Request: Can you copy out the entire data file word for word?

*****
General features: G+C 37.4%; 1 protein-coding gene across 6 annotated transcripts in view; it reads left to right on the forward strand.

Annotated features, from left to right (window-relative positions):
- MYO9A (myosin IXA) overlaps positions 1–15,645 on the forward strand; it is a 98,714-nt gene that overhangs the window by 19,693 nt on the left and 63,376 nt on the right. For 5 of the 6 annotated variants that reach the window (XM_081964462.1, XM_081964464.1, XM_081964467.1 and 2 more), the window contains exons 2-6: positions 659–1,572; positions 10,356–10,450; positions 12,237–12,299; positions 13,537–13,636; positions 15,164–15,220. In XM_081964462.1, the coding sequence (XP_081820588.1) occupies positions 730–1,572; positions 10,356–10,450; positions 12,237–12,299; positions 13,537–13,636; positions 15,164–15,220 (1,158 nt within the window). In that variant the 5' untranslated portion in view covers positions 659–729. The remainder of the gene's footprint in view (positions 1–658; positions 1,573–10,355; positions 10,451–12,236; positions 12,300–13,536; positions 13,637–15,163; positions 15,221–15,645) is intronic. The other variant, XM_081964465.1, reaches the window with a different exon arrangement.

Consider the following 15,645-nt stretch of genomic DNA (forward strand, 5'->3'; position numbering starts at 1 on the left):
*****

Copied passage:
General features: G+C 37.4%; 1 protein-coding gene across 6 annotated transcripts in view; it reads left to right on the forward strand.

Annotated features, from left to right (window-relative positions):
- MYO9A (myosin IXA) overlaps positions 1–15,645 on the forward strand; it is a 98,714-nt gene that overhangs the window by 19,693 nt on the left and 63,376 nt on the right. For 5 of the 6 annotated variants that reach the window (XM_081964462.1, XM_081964464.1, XM_081964467.1 and 2 more), the window contains exons 2-6: positions 659–1,572; positions 10,356–10,450; positions 12,237–12,299; positions 13,537–13,636; positions 15,164–15,220. In XM_081964462.1, the coding sequence (XP_081820588.1) occupies positions 730–1,572; positions 10,356–10,450; positions 12,237–12,299; positions 13,537–13,636; positions 15,164–15,220 (1,158 nt within the window). In that variant the 5' untranslated portion in view covers positions 659–729. The remainder of the gene's footprint in view (positions 1–658; positions 1,573–10,355; positions 10,451–12,236; positions 12,300–13,536; positions 13,637–15,163; positions 15,221–15,645) is intronic. The other variant, XM_081964465.1, reaches the window with a different exon arrangement.

Consider the following 15,645-nt stretch of genomic DNA (forward strand, 5'->3'; position numbering starts at 1 on the left):